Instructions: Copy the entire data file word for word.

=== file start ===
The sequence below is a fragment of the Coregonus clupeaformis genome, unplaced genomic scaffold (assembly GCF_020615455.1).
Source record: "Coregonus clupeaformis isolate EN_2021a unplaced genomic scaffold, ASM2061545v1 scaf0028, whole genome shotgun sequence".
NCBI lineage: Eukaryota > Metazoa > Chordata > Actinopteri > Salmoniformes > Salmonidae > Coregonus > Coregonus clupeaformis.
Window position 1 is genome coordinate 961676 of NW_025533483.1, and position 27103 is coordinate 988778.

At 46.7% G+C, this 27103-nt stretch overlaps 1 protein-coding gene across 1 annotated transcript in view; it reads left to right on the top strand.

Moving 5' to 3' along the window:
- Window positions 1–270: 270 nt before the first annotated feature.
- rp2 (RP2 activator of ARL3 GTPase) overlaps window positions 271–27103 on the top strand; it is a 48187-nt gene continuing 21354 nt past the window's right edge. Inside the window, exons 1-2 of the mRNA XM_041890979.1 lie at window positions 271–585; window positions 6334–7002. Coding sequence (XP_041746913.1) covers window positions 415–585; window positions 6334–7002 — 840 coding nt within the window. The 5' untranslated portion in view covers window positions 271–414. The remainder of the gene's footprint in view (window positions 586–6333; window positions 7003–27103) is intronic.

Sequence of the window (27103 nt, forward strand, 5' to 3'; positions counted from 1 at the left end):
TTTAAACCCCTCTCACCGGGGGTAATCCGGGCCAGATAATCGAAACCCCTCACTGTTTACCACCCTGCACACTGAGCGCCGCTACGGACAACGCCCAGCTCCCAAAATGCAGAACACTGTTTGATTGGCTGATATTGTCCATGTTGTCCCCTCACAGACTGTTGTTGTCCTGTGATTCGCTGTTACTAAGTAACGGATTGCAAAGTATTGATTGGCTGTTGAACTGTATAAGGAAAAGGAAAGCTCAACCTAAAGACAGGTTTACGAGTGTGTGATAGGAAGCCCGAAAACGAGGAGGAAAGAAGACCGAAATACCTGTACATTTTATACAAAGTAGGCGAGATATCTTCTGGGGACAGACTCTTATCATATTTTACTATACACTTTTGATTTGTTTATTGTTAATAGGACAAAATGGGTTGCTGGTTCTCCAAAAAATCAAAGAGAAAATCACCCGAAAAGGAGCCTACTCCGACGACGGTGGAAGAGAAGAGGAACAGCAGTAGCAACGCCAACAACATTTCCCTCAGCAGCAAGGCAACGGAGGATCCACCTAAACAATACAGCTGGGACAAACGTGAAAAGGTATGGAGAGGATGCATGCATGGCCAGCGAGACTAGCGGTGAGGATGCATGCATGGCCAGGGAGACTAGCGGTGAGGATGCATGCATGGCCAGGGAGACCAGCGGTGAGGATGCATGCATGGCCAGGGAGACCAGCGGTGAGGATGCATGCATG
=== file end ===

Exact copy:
The sequence below is a fragment of the Coregonus clupeaformis genome, unplaced genomic scaffold (assembly GCF_020615455.1).
Source record: "Coregonus clupeaformis isolate EN_2021a unplaced genomic scaffold, ASM2061545v1 scaf0028, whole genome shotgun sequence".
NCBI lineage: Eukaryota > Metazoa > Chordata > Actinopteri > Salmoniformes > Salmonidae > Coregonus > Coregonus clupeaformis.
Window position 1 is genome coordinate 961676 of NW_025533483.1, and position 27103 is coordinate 988778.

At 46.7% G+C, this 27103-nt stretch overlaps 1 protein-coding gene across 1 annotated transcript in view; it reads left to right on the top strand.

Moving 5' to 3' along the window:
- Window positions 1–270: 270 nt before the first annotated feature.
- rp2 (RP2 activator of ARL3 GTPase) overlaps window positions 271–27103 on the top strand; it is a 48187-nt gene continuing 21354 nt past the window's right edge. Inside the window, exons 1-2 of the mRNA XM_041890979.1 lie at window positions 271–585; window positions 6334–7002. Coding sequence (XP_041746913.1) covers window positions 415–585; window positions 6334–7002 — 840 coding nt within the window. The 5' untranslated portion in view covers window positions 271–414. The remainder of the gene's footprint in view (window positions 586–6333; window positions 7003–27103) is intronic.

Sequence of the window (27103 nt, forward strand, 5' to 3'; positions counted from 1 at the left end):
TTTAAACCCCTCTCACCGGGGGTAATCCGGGCCAGATAATCGAAACCCCTCACTGTTTACCACCCTGCACACTGAGCGCCGCTACGGACAACGCCCAGCTCCCAAAATGCAGAACACTGTTTGATTGGCTGATATTGTCCATGTTGTCCCCTCACAGACTGTTGTTGTCCTGTGATTCGCTGTTACTAAGTAACGGATTGCAAAGTATTGATTGGCTGTTGAACTGTATAAGGAAAAGGAAAGCTCAACCTAAAGACAGGTTTACGAGTGTGTGATAGGAAGCCCGAAAACGAGGAGGAAAGAAGACCGAAATACCTGTACATTTTATACAAAGTAGGCGAGATATCTTCTGGGGACAGACTCTTATCATATTTTACTATACACTTTTGATTTGTTTATTGTTAATAGGACAAAATGGGTTGCTGGTTCTCCAAAAAATCAAAGAGAAAATCACCCGAAAAGGAGCCTACTCCGACGACGGTGGAAGAGAAGAGGAACAGCAGTAGCAACGCCAACAACATTTCCCTCAGCAGCAAGGCAACGGAGGATCCACCTAAACAATACAGCTGGGACAAACGTGAAAAGGTATGGAGAGGATGCATGCATGGCCAGCGAGACTAGCGGTGAGGATGCATGCATGGCCAGGGAGACTAGCGGTGAGGATGCATGCATGGCCAGGGAGACCAGCGGTGAGGATGCATGCATGGCCAGGGAGACCAGCGGTGAGGATGCATGCATG